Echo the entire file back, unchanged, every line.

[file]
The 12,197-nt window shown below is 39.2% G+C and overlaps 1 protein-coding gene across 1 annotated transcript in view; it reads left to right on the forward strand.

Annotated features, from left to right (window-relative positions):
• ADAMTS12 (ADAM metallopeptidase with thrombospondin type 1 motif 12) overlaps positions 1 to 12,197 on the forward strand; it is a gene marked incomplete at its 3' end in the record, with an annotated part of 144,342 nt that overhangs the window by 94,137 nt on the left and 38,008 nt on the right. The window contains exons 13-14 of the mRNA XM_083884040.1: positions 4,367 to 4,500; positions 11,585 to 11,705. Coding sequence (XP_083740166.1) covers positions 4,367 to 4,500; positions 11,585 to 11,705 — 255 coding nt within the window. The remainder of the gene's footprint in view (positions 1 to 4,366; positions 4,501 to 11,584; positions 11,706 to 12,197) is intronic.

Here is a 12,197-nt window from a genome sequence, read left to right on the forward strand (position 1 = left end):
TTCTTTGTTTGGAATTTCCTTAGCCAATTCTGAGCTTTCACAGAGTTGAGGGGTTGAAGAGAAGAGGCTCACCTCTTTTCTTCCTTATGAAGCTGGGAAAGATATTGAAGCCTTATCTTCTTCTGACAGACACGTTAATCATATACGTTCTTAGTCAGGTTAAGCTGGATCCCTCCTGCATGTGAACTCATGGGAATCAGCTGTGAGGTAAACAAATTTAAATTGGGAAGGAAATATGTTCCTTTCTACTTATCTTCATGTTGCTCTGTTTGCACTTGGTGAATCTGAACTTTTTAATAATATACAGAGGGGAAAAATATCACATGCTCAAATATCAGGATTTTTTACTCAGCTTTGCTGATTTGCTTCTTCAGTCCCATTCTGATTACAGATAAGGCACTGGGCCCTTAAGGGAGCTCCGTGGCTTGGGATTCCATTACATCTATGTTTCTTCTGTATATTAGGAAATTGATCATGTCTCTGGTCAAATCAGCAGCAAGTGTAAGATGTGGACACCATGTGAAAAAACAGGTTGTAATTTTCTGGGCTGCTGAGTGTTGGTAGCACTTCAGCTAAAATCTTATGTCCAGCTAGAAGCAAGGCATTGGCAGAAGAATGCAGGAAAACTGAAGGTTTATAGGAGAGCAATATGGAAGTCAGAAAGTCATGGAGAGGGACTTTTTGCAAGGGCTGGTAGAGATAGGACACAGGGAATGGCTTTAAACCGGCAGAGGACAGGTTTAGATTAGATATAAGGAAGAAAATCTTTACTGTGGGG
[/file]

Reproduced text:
The 12,197-nt window shown below is 39.2% G+C and overlaps 1 protein-coding gene across 1 annotated transcript in view; it reads left to right on the forward strand.

Annotated features, from left to right (window-relative positions):
• ADAMTS12 (ADAM metallopeptidase with thrombospondin type 1 motif 12) overlaps positions 1 to 12,197 on the forward strand; it is a gene marked incomplete at its 3' end in the record, with an annotated part of 144,342 nt that overhangs the window by 94,137 nt on the left and 38,008 nt on the right. The window contains exons 13-14 of the mRNA XM_083884040.1: positions 4,367 to 4,500; positions 11,585 to 11,705. Coding sequence (XP_083740166.1) covers positions 4,367 to 4,500; positions 11,585 to 11,705 — 255 coding nt within the window. The remainder of the gene's footprint in view (positions 1 to 4,366; positions 4,501 to 11,584; positions 11,706 to 12,197) is intronic.

Here is a 12,197-nt window from a genome sequence, read left to right on the forward strand (position 1 = left end):
TTCTTTGTTTGGAATTTCCTTAGCCAATTCTGAGCTTTCACAGAGTTGAGGGGTTGAAGAGAAGAGGCTCACCTCTTTTCTTCCTTATGAAGCTGGGAAAGATATTGAAGCCTTATCTTCTTCTGACAGACACGTTAATCATATACGTTCTTAGTCAGGTTAAGCTGGATCCCTCCTGCATGTGAACTCATGGGAATCAGCTGTGAGGTAAACAAATTTAAATTGGGAAGGAAATATGTTCCTTTCTACTTATCTTCATGTTGCTCTGTTTGCACTTGGTGAATCTGAACTTTTTAATAATATACAGAGGGGAAAAATATCACATGCTCAAATATCAGGATTTTTTACTCAGCTTTGCTGATTTGCTTCTTCAGTCCCATTCTGATTACAGATAAGGCACTGGGCCCTTAAGGGAGCTCCGTGGCTTGGGATTCCATTACATCTATGTTTCTTCTGTATATTAGGAAATTGATCATGTCTCTGGTCAAATCAGCAGCAAGTGTAAGATGTGGACACCATGTGAAAAAACAGGTTGTAATTTTCTGGGCTGCTGAGTGTTGGTAGCACTTCAGCTAAAATCTTATGTCCAGCTAGAAGCAAGGCATTGGCAGAAGAATGCAGGAAAACTGAAGGTTTATAGGAGAGCAATATGGAAGTCAGAAAGTCATGGAGAGGGACTTTTTGCAAGGGCTGGTAGAGATAGGACACAGGGAATGGCTTTAAACCGGCAGAGGACAGGTTTAGATTAGATATAAGGAAGAAAATCTTTACTGTGGGG